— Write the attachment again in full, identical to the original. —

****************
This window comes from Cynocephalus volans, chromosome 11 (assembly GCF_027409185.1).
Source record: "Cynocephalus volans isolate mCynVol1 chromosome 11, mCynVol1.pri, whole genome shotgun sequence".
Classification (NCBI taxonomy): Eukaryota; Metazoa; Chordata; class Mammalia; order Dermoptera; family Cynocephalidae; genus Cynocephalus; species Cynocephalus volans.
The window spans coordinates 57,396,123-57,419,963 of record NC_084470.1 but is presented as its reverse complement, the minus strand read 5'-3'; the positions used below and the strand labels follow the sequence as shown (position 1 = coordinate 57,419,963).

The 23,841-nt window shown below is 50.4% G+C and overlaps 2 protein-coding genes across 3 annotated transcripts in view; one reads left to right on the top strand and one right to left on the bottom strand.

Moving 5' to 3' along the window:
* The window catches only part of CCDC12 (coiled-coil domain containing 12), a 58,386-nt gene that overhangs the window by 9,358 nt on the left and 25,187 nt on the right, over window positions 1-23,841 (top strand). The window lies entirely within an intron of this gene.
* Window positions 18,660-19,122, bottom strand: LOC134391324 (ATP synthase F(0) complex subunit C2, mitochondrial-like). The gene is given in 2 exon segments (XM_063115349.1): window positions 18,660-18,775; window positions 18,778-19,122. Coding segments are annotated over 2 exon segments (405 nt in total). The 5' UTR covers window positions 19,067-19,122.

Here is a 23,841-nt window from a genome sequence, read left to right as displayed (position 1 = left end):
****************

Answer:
This window comes from Cynocephalus volans, chromosome 11 (assembly GCF_027409185.1).
Source record: "Cynocephalus volans isolate mCynVol1 chromosome 11, mCynVol1.pri, whole genome shotgun sequence".
Classification (NCBI taxonomy): Eukaryota; Metazoa; Chordata; class Mammalia; order Dermoptera; family Cynocephalidae; genus Cynocephalus; species Cynocephalus volans.
The window spans coordinates 57,396,123-57,419,963 of record NC_084470.1 but is presented as its reverse complement, the minus strand read 5'-3'; the positions used below and the strand labels follow the sequence as shown (position 1 = coordinate 57,419,963).

The 23,841-nt window shown below is 50.4% G+C and overlaps 2 protein-coding genes across 3 annotated transcripts in view; one reads left to right on the top strand and one right to left on the bottom strand.

Moving 5' to 3' along the window:
* The window catches only part of CCDC12 (coiled-coil domain containing 12), a 58,386-nt gene that overhangs the window by 9,358 nt on the left and 25,187 nt on the right, over window positions 1-23,841 (top strand). The window lies entirely within an intron of this gene.
* Window positions 18,660-19,122, bottom strand: LOC134391324 (ATP synthase F(0) complex subunit C2, mitochondrial-like). The gene is given in 2 exon segments (XM_063115349.1): window positions 18,660-18,775; window positions 18,778-19,122. Coding segments are annotated over 2 exon segments (405 nt in total). The 5' UTR covers window positions 19,067-19,122.

Here is a 23,841-nt window from a genome sequence, read left to right as displayed (position 1 = left end):